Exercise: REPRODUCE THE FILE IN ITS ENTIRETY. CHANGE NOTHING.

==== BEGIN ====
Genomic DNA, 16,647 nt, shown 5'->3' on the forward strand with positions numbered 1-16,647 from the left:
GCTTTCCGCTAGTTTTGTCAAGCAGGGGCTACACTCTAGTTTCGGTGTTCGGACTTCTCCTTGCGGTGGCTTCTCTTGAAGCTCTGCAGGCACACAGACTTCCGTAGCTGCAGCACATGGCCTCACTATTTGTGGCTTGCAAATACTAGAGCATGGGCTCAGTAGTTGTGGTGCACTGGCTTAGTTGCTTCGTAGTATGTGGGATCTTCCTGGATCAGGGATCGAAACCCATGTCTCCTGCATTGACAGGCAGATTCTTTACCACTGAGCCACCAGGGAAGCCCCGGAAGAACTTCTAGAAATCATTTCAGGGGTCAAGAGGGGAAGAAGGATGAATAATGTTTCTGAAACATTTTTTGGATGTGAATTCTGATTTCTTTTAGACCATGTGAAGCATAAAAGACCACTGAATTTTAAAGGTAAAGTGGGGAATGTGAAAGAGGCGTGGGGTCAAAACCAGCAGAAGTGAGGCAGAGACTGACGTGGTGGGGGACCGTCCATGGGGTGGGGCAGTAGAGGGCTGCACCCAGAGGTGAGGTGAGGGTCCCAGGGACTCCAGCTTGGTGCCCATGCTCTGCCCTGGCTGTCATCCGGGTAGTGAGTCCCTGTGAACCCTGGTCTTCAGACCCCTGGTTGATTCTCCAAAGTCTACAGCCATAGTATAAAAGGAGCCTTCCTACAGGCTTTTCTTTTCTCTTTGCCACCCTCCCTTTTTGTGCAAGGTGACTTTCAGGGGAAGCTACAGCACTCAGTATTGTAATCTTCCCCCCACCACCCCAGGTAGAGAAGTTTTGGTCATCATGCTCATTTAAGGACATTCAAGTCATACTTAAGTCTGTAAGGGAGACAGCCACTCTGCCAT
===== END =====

Genomic DNA, 16,647 nt, shown 5'->3' on the forward strand with positions numbered 1-16,647 from the left:
GCTTTCCGCTAGTTTTGTCAAGCAGGGGCTACACTCTAGTTTCGGTGTTCGGACTTCTCCTTGCGGTGGCTTCTCTTGAAGCTCTGCAGGCACACAGACTTCCGTAGCTGCAGCACATGGCCTCACTATTTGTGGCTTGCAAATACTAGAGCATGGGCTCAGTAGTTGTGGTGCACTGGCTTAGTTGCTTCGTAGTATGTGGGATCTTCCTGGATCAGGGATCGAAACCCATGTCTCCTGCATTGACAGGCAGATTCTTTACCACTGAGCCACCAGGGAAGCCCCGGAAGAACTTCTAGAAATCATTTCAGGGGTCAAGAGGGGAAGAAGGATGAATAATGTTTCTGAAACATTTTTTGGATGTGAATTCTGATTTCTTTTAGACCATGTGAAGCATAAAAGACCACTGAATTTTAAAGGTAAAGTGGGGAATGTGAAAGAGGCGTGGGGTCAAAACCAGCAGAAGTGAGGCAGAGACTGACGTGGTGGGGGACCGTCCATGGGGTGGGGCAGTAGAGGGCTGCACCCAGAGGTGAGGTGAGGGTCCCAGGGACTCCAGCTTGGTGCCCATGCTCTGCCCTGGCTGTCATCCGGGTAGTGAGTCCCTGTGAACCCTGGTCTTCAGACCCCTGGTTGATTCTCCAAAGTCTACAGCCATAGTATAAAAGGAGCCTTCCTACAGGCTTTTCTTTTCTCTTTGCCACCCTCCCTTTTTGTGCAAGGTGACTTTCAGGGGAAGCTACAGCACTCAGTATTGTAATCTTCCCCCCACCACCCCAGGTAGAGAAGTTTTGGTCATCATGCTCATTTAAGGACATTCAAGTCATACTTAAGTCTGTAAGGGAGACAGCCACTCTGCCAT